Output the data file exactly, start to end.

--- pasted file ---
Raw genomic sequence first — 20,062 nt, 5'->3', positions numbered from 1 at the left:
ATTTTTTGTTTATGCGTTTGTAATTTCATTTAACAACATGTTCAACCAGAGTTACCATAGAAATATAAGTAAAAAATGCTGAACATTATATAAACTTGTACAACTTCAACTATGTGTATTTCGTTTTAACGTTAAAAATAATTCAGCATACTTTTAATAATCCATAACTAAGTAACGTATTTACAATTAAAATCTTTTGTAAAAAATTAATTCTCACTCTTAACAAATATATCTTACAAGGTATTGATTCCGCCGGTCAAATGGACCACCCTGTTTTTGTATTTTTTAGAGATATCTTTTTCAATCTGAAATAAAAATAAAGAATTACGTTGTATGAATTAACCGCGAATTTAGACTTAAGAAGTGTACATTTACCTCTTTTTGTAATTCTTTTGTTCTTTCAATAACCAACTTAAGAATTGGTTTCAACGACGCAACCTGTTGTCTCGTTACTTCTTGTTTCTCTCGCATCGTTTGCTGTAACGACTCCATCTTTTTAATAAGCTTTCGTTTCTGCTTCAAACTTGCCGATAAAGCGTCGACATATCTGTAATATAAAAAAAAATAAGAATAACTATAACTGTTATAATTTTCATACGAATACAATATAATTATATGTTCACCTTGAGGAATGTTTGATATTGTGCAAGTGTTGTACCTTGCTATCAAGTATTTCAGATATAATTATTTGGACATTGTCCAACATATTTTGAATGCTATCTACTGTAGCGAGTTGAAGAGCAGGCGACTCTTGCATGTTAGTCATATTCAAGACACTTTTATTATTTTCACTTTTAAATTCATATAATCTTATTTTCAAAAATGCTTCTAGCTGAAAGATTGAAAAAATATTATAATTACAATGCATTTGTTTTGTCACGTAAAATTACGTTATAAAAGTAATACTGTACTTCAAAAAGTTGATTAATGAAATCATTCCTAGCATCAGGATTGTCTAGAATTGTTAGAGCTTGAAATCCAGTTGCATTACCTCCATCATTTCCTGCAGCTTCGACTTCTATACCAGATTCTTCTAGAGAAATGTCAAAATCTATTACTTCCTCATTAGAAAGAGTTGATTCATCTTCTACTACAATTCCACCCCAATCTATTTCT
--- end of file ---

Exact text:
Raw genomic sequence first — 20,062 nt, 5'->3', positions numbered from 1 at the left:
ATTTTTTGTTTATGCGTTTGTAATTTCATTTAACAACATGTTCAACCAGAGTTACCATAGAAATATAAGTAAAAAATGCTGAACATTATATAAACTTGTACAACTTCAACTATGTGTATTTCGTTTTAACGTTAAAAATAATTCAGCATACTTTTAATAATCCATAACTAAGTAACGTATTTACAATTAAAATCTTTTGTAAAAAATTAATTCTCACTCTTAACAAATATATCTTACAAGGTATTGATTCCGCCGGTCAAATGGACCACCCTGTTTTTGTATTTTTTAGAGATATCTTTTTCAATCTGAAATAAAAATAAAGAATTACGTTGTATGAATTAACCGCGAATTTAGACTTAAGAAGTGTACATTTACCTCTTTTTGTAATTCTTTTGTTCTTTCAATAACCAACTTAAGAATTGGTTTCAACGACGCAACCTGTTGTCTCGTTACTTCTTGTTTCTCTCGCATCGTTTGCTGTAACGACTCCATCTTTTTAATAAGCTTTCGTTTCTGCTTCAAACTTGCCGATAAAGCGTCGACATATCTGTAATATAAAAAAAAATAAGAATAACTATAACTGTTATAATTTTCATACGAATACAATATAATTATATGTTCACCTTGAGGAATGTTTGATATTGTGCAAGTGTTGTACCTTGCTATCAAGTATTTCAGATATAATTATTTGGACATTGTCCAACATATTTTGAATGCTATCTACTGTAGCGAGTTGAAGAGCAGGCGACTCTTGCATGTTAGTCATATTCAAGACACTTTTATTATTTTCACTTTTAAATTCATATAATCTTATTTTCAAAAATGCTTCTAGCTGAAAGATTGAAAAAATATTATAATTACAATGCATTTGTTTTGTCACGTAAAATTACGTTATAAAAGTAATACTGTACTTCAAAAAGTTGATTAATGAAATCATTCCTAGCATCAGGATTGTCTAGAATTGTTAGAGCTTGAAATCCAGTTGCATTACCTCCATCATTTCCTGCAGCTTCGACTTCTATACCAGATTCTTCTAGAGAAATGTCAAAATCTATTACTTCCTCATTAGAAAGAGTTGATTCATCTTCTACTACAATTCCACCCCAATCTATTTCT